Can The Net Be Censored? The Ernst Zundel Affair by Charles Gimon and Nizkor Shofar

grarpamp grarpamp at
Mon Nov 18 21:44:57 PST 2019

Can the Net be Censored?
by Charles A. Gimon



This year is shaping up to be the year of Internet censorship. Yet as
the pro- and anti-censorship sides of the argument do battle in the
United States and other countries, a third view is being tested. Is it
even possible to censor the Net? It's been assumed that the Internet
is immune from censorship, that its architecture makes it impossible
for any one organization to control. That assumption is now on the
line, as some governments around the world are learning just how
difficult the Internet can be to control, while others continue to
make plans for a clampdown on Internet freedoms.

The most aggressive moves against the Internet have been coming from
the new Germany. The San Jose Mercury News of January 27th, 1996
reported that Deutsche Telekom, the national phone company in Germany,
had blocked its customers' access to Web Communications of Santa Cruz,
California. One of Webcom's customers, a Canadian citizen from Toronto
named Ernst Zundel, had put up a web page on Webcom's server to speak
for a controversial point of view called "Holocaust revisionism". In a
nutshell, a "Holocaust revisionist" is someone who believes that the
Nazis didn't actually kill millions of Jews during the 1930s and
1940s--or at least not very many. Most people file Holocaust
revisionists in the same category with people who still believe the
earth is flat. Nevertheless, in countries that do not have the
constitutional guarantee of free speech that Americans have,
expressing such views can be illegal. (Zundel had already been brought
up on "hate speech" charges in Canada.)


Ernst Zundel
In Germany, Zundel would be guilty of "Volksverhetzung": roughly,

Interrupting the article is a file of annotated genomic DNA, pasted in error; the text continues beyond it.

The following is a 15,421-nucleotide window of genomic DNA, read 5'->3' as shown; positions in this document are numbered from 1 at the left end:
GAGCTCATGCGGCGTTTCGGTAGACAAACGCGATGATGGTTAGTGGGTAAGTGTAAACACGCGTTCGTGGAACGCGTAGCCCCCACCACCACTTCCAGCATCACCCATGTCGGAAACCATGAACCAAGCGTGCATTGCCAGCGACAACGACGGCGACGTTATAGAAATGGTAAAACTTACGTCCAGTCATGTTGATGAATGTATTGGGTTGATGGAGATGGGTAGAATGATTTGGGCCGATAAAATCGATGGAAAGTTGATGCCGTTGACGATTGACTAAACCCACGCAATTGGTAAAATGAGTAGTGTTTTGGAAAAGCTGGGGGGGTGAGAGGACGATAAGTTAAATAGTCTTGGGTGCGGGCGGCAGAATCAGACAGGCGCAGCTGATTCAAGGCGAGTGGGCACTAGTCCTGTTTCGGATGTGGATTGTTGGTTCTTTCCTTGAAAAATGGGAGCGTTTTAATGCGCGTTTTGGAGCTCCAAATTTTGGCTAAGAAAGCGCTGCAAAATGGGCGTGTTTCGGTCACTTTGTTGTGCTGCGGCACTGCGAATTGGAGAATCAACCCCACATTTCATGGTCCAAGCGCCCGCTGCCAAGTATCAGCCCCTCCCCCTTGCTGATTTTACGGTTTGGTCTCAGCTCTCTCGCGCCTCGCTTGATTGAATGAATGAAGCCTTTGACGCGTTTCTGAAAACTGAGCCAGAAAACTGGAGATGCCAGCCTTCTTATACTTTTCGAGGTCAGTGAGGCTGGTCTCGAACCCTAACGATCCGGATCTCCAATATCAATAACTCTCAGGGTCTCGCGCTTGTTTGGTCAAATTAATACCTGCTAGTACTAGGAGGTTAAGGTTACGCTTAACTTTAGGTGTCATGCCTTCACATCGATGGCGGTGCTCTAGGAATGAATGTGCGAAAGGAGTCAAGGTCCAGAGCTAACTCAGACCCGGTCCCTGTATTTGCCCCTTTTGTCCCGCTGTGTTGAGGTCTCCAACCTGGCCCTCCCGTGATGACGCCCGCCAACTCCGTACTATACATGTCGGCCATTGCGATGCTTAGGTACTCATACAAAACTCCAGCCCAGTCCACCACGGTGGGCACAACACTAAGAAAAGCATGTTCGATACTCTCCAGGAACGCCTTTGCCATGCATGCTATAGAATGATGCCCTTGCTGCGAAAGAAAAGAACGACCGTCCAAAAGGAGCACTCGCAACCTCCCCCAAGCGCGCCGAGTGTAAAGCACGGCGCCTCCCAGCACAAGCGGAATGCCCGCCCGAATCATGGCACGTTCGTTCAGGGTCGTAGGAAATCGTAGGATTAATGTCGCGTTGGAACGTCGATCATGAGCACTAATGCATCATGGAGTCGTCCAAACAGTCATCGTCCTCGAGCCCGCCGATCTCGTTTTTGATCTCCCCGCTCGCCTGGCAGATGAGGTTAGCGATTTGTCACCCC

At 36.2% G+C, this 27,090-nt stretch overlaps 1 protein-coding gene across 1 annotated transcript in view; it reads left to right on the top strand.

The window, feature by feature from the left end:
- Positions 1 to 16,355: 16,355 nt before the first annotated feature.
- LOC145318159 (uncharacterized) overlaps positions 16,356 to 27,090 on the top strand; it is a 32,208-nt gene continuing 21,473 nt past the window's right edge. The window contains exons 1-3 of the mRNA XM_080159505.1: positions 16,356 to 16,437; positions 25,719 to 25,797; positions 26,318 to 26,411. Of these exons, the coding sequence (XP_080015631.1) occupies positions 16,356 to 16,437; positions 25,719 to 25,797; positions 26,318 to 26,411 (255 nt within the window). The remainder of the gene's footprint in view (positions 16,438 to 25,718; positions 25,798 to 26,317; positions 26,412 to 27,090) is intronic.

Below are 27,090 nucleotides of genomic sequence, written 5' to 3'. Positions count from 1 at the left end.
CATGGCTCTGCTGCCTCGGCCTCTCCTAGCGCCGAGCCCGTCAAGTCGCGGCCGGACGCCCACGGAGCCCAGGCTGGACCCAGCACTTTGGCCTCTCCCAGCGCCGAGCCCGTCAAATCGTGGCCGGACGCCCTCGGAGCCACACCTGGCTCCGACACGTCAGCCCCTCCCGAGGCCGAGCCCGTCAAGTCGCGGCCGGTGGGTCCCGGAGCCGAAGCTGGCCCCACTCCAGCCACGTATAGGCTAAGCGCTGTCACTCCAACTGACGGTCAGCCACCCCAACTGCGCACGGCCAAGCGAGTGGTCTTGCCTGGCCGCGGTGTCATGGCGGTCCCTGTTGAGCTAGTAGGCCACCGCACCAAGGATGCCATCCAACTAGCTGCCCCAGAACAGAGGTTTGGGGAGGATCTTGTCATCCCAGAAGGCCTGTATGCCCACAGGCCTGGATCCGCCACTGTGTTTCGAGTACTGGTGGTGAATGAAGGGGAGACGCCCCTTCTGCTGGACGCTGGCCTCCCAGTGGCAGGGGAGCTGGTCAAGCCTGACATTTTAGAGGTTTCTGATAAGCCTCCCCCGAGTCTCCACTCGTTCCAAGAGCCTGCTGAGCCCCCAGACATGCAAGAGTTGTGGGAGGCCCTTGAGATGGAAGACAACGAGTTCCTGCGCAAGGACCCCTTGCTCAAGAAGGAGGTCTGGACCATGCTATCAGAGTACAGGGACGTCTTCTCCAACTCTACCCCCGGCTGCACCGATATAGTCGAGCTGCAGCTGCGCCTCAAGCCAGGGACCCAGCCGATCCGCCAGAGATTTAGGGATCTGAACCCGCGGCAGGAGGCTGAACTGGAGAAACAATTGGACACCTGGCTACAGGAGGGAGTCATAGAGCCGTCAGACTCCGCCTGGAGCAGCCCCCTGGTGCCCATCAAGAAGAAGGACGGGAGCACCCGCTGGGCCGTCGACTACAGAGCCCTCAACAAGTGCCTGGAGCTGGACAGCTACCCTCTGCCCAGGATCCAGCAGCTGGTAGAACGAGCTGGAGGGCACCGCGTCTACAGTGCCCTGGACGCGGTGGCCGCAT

instigating the public to hatred. German authorities couldn't touch
Zundel on the other side of the Atlantic, but they did start an
investigation into whether Internet providers who made his page
available could be charged with the same crime. Deutsche Telekom,
which provides Internet access through its subsidiary T-Online,
several German universities and other sites fell into line and blocked
access from their sites to, even though no court order had
been served. The threat of charges had been enough.

For free-speech activists, the challenge had been made. If the German
government could block Internet access to sites it didn't like, other
governments were sure to try the same thing--even the United States,
where President Clinton was on the verge of signing the
"Communications Decency Act" into law as part of a huge
telecommunications reform bill.

It was impossible for the Germans to censor only one page--blocking meant stopping a range of IP addresses. Free-speech
supporters figured that if Zundel's site was copied to the best sites
on the Internet, the German government would be forced to cut Germany
off from the Net completely, slice by slice. The first Zundel mirror
site was put up by Rich Graves at Stanford University. With an address
including the line "Not_By_Me_Not_My_Views", Graves put up a complete
copy of Zundel's web site on one of Stanford's servers: if the German
government wanted to censor, they would have to do without the
Internet resources at Stanford as well.

Soon mirror sites popped up at major universities all across North
America. Declan McCullagh, a tireless Internet and free-speech
activist at Carnegie Mellon University in Pittsburgh, put up a mirror
site of his own. McCullagh was already known for opposing CMU's own
attempt to limit Usenet access, for helping to expose the bad research
in Marty Rimm's "Cyberporn" study, and for working with the Justice on
Campus project to counter "politically-correct" campus speech codes.

Most of the University sites were supportive of the spontaneous
free-speech movement. Only one mirror site, the one put up by Lewis
McCarthy at the University of Massachusetts, was forced to close down.
UMass administrators stated that they didn't want "political material"
on their servers.

None of the original sites were supportive of Zundel's views, only of
his right (and everyone's) to freedom of speech. Within a few days,
though, the wild fringe was heard from, and other Zundel mirror sites
were put on the Net bywhite supremacists at the University of Texas,
Georgia State and America On-Line. The culture-clash between the
free-speech activists and the "white nationalists" was very real. At
least one page lied about Declan McCullagh, saying that he was in full
support of Zundel's views on the Holocaust (he wasn't at all).
Notorious white supremacist Tom Metzger claimed that Zundel staged the
whole thing as a publicity stunt. Yet as the statements from the
far-far-right got wackier, the basic rationale of the free-speech